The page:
I’ve gone through this review without mentioning art for the sole purpose of hitting the main narrative points quickly, but the art elevates this book to an absurdly high level. Capullo, Glapion, and FCO appear to have hit some new stratosphere of unbelievable artwork. They’re an all-time favorite Bat-team for me, and they’re currently producing their best work for the character. The speed force storms are mesmerizing, the Plains of Solitude bleak and grand, the group shot of the heroes of the DC Universe in Limbo breathtaking, and, of course, seeing them render Batman in the Rebirth suit designed by Capullo is nothing short of amazing.
There’s one splash page with Batman and Superman that’s reminiscent of one of the most iconic moments from Crisis on Infinite Earths, and my jaw dropped when I saw it. The action is brutal, masterfully-composed, inked to perfection, and the colors leap off the page. The art pulls everything together and sets the tone for the series. While this may be the last time we see this team working together on a Batman title, they’re certainly not going to let us forget it.
There’s a lot to unpack with this series. The depth of worldbuilding Snyder has achieved in just two issues (albeit extra-sized) is astounding. There are so many questions, and answers that lead to more questions. The entire DC Universe is involved in some capacity, and while it’s a grandiose story in scope, it remains at its core a Batman detective story. Who is Omega? How is he connected to Bruce? Is this all really happening? How long has the world been like this? Is this the first clone of Bruce? How will we find a resolution? These questions have me re-reading both issues, which is a testament to the strength of these creators.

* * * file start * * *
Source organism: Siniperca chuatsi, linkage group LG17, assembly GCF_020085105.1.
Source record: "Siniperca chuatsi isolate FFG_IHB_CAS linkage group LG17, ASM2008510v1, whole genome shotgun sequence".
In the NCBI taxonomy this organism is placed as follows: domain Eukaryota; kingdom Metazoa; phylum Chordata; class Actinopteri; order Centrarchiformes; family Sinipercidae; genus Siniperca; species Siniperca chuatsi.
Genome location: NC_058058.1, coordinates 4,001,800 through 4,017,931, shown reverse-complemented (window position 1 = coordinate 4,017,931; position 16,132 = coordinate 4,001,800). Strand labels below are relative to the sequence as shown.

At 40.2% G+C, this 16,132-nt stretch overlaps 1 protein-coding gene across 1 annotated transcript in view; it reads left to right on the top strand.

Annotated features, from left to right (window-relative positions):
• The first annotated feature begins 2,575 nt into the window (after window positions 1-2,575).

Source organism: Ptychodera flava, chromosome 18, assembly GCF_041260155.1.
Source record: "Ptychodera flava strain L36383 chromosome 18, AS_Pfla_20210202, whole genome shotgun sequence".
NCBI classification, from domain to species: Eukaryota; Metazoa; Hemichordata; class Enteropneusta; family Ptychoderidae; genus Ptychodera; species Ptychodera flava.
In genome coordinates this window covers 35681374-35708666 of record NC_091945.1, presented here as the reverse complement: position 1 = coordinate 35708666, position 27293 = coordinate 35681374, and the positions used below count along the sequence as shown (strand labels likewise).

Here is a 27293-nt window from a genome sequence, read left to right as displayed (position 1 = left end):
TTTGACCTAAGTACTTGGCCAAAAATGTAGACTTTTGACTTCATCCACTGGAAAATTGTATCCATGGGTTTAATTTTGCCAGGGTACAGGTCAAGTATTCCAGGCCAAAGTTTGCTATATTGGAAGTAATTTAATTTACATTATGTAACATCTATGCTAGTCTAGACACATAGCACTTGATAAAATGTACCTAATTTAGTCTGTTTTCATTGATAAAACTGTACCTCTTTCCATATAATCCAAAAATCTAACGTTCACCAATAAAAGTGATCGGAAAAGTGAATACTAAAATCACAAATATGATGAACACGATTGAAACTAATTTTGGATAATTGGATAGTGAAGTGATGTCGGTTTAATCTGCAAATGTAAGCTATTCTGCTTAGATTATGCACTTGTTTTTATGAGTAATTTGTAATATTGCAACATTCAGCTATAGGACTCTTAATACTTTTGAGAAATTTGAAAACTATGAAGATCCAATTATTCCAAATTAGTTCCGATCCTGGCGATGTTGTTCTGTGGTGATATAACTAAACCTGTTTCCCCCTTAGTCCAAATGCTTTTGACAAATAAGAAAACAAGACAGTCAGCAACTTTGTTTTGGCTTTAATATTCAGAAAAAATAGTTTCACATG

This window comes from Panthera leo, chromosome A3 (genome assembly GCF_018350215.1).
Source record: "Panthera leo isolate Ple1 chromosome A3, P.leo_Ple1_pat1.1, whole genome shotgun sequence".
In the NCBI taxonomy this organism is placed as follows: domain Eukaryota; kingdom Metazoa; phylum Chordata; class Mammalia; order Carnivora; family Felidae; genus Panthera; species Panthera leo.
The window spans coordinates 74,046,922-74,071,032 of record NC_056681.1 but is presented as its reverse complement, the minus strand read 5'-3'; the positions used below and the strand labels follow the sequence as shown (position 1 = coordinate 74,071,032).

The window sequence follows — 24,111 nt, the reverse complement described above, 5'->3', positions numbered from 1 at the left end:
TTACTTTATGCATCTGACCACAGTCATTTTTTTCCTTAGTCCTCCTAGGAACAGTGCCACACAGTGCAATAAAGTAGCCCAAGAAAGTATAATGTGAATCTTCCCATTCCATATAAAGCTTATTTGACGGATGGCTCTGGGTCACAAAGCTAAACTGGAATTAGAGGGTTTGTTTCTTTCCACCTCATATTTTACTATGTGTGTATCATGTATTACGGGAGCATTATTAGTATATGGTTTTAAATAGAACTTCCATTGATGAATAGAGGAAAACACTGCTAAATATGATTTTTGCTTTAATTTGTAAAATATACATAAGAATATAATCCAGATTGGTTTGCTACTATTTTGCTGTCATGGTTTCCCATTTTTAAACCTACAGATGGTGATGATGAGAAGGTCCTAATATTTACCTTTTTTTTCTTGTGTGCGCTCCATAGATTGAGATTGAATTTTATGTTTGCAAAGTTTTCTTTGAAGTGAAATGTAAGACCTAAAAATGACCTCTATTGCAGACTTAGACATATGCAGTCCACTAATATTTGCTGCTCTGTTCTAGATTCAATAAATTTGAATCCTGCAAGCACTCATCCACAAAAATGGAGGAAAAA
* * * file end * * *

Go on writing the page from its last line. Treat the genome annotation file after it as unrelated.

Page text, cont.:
Overall: Last Knight on Earth #2 ups the ante and expands upon the debut issue. An intricately-woven and daringly-epic tale involving Batman and a DCU apocalypse, this book perfectly balances mystery and insanity, all while featuring top-tier artwork. 10/10
Batman: Last Knight on Earth #2
Writer: Scott Snyder
Artist: Greg Capullo
Inker: Jonathan Glapion
Colorist: FCO Plascencia
Letterer: Tom Napolitano
Publisher: DC Comics - Black Label
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Alex Batts is from Texas. A lifelong comic book enthusiast and movie lover, if he’s not talking about comics, he’s probably not talking. You can find him on Twitter by following @BatmanFiles